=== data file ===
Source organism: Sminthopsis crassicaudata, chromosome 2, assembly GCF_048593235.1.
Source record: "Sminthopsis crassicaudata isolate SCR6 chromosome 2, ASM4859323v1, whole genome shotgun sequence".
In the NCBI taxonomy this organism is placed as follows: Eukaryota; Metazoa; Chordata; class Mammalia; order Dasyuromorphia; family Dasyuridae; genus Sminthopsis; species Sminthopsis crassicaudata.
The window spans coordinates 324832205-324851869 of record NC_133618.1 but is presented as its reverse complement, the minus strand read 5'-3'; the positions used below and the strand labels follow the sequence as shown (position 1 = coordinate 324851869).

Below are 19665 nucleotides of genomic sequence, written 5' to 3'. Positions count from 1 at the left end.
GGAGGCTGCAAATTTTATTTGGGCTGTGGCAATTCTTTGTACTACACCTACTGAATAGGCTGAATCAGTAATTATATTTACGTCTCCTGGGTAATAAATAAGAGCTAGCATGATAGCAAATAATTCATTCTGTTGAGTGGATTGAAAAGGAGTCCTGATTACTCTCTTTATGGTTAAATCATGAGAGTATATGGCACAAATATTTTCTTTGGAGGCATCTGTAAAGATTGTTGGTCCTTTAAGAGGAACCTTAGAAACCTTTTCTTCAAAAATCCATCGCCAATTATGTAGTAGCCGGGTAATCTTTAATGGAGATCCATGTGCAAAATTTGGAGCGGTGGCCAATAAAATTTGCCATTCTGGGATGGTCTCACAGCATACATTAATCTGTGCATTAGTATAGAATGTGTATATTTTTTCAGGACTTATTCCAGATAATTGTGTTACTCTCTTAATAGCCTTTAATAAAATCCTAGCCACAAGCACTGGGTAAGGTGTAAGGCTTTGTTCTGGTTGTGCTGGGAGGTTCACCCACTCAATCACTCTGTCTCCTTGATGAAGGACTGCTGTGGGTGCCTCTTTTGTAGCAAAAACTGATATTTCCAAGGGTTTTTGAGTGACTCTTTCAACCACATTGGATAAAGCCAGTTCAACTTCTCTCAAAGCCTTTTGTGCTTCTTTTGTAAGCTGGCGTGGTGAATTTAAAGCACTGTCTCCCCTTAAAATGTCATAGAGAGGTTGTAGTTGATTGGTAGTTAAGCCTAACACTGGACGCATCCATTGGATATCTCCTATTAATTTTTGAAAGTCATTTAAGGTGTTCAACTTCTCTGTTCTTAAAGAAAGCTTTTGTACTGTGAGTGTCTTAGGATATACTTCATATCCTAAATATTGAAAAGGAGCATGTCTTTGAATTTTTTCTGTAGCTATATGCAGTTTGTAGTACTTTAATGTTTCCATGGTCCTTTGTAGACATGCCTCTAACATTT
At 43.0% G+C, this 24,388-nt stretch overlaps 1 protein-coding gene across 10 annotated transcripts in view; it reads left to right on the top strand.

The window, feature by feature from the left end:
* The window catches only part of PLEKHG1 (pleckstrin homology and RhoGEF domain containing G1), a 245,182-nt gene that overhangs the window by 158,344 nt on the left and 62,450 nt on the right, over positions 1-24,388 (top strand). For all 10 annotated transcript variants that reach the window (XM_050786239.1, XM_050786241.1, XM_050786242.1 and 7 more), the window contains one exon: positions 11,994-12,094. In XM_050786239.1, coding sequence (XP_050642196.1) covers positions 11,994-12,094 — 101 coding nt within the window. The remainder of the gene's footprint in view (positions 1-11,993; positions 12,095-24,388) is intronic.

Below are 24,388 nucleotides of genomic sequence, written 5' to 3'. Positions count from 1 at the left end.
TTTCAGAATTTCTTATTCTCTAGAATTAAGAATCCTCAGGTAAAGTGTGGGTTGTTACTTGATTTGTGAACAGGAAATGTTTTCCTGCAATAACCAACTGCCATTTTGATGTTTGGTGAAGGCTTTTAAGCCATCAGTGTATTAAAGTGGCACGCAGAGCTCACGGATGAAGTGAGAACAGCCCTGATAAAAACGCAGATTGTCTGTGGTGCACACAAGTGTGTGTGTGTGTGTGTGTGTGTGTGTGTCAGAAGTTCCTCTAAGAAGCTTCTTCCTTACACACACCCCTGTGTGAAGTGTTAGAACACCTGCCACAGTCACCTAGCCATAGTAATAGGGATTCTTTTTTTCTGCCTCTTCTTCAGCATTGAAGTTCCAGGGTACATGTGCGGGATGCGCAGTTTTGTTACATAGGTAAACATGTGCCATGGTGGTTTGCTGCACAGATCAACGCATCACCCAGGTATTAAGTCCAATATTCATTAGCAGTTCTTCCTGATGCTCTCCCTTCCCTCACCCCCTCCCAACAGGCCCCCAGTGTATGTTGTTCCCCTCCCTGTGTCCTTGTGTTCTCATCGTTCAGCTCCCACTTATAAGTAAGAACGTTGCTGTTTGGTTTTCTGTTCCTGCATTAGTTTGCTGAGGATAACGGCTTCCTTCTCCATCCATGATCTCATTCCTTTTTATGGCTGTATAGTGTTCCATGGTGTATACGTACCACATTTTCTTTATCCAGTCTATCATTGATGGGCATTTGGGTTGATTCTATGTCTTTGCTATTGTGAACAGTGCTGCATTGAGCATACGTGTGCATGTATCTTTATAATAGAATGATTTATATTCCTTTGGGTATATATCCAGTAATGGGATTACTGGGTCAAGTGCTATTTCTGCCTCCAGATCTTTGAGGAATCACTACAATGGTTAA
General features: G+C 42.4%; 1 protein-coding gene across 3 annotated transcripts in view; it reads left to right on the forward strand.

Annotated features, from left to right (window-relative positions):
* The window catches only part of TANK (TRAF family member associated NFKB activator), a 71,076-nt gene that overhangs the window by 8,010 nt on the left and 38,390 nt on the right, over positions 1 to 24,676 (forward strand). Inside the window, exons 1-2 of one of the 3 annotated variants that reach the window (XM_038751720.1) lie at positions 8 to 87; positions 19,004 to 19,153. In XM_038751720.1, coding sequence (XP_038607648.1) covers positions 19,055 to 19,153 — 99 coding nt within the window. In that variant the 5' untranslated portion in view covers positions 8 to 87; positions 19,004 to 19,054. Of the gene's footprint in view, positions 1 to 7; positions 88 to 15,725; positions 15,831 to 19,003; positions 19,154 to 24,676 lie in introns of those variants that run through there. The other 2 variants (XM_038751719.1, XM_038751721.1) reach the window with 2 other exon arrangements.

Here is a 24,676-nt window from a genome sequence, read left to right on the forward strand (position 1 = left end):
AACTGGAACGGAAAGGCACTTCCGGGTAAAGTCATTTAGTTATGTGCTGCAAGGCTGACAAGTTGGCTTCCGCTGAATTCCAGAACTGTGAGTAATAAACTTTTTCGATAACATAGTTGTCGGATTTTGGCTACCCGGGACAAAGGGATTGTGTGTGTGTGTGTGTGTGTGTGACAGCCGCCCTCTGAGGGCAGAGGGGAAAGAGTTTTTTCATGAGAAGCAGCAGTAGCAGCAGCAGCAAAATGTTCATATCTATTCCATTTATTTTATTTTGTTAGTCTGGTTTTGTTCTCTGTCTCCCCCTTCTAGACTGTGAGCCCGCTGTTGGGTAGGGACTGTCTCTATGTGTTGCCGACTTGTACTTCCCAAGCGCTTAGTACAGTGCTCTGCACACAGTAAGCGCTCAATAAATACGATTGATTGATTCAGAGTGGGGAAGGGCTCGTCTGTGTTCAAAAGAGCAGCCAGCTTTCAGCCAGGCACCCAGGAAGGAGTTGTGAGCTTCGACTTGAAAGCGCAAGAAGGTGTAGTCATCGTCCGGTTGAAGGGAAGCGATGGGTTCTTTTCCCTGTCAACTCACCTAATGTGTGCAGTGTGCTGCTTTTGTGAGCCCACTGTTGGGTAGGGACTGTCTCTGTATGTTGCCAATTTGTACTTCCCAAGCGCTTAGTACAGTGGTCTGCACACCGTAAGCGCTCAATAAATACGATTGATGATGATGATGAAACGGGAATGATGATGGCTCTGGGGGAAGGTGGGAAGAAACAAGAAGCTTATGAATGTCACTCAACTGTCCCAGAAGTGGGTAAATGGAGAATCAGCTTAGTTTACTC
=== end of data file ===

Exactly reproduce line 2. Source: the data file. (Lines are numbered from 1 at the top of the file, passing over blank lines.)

Source record: "Sminthopsis crassicaudata isolate SCR6 chromosome 2, ASM4859323v1, whole genome shotgun sequence".